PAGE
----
England have everything going against them: form, history, momentum. South Africa, in contrast, have each of those going in their favour.
As the two sides lock horns in their World T20 Super 10 Group 1 encounter at the Wankhede here on Friday, England will have to get over their 3-7 win-loss record against South Africa as well as the horror of watching Chris Gayle dismantle their bowling in their first game if they are to challenge the Proteas.
For, South Africa – who begin their campaign with this game – come into this tournament as one of the favourites. And rightly so.
If Hashim Amla, Quinton de Kock and AB de Villiers provide some serious quality at the top, skipper Faf du Plessis, JP Duminy and David Miller can do the finishing job in the middle with aplomb. If young pacer Kagiso Rabada brings in the youthful exuberance, his senior pro Dale Steyn complements with the fear factor. Add to that Imran Tahir’s leggies, and you have a complete, well-oiled, all-round, in-form side that can do well irrespective of the conditions and opposition.
However, if there’s one thing that can go against them, it’s the dreaded favourites tag. And the Proteas might be wary of that, especially after watching their co-favourites India go down tamely in their opener against New Zealand.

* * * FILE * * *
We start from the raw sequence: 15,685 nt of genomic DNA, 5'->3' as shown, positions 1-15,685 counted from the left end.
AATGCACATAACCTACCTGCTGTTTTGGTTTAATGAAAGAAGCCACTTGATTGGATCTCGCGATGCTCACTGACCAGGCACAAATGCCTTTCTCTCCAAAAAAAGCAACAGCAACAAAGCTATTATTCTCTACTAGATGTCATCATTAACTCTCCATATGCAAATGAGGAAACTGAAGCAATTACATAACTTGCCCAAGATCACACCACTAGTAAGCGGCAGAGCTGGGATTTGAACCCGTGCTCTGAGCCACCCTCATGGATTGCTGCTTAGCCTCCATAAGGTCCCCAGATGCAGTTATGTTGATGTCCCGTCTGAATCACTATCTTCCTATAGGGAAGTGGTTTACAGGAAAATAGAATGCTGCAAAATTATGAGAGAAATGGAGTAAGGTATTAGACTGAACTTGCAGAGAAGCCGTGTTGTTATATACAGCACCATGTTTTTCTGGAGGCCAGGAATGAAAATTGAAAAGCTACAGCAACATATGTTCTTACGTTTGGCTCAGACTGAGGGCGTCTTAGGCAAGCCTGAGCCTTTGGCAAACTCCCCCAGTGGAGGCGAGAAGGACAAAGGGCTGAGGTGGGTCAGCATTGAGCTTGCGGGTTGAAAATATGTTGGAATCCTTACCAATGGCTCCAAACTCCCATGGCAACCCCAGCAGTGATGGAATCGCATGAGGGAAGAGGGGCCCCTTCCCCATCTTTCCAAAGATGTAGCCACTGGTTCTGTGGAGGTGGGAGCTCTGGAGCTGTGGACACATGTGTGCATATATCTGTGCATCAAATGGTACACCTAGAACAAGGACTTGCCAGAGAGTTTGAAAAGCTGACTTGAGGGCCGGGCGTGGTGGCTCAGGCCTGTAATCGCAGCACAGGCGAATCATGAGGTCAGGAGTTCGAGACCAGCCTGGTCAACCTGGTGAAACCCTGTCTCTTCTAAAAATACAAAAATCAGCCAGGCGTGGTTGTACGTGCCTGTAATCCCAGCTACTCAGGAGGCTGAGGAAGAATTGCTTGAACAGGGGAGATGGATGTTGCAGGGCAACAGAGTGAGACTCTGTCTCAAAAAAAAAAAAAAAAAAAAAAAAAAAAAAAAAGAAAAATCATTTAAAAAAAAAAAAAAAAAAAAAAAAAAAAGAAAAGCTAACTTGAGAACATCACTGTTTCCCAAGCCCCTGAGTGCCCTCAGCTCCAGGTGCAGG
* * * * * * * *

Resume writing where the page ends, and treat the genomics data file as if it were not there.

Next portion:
“It just shows that anyone can be beaten on the day,” du Plessis said on Thursday. “You can never ever disrespect any other team, no matter how small that might look. We, or rather I, certainly learnt it the hard way in 2011 World Cup. New Zealand looked like the minnows, they didn’t play their best cricket and they smashed us in the quarterfinals (by 49 runs). So, I learnt that day that never again can you look at a team that way.”
Not certainly England, who didn’t play much bad cricket in their six-wicket defeat against the West Indies here on Wednesday, if one were to put Gayle’s maniac innings aside. They posted a competitive 182 – 20 runs short, by their own admission – and managed to keep most of the Windies batsmen in check apart from Gayle and Marlon Samuels.
Their inexperienced pace bowling attack will be severely put under the pump again by AB & Co., and how they respond would probably decide the fate of the match. Make no mistake, another loss would virtually rule the Englishmen out of the mega event. And who knows, that might just get the best out of them.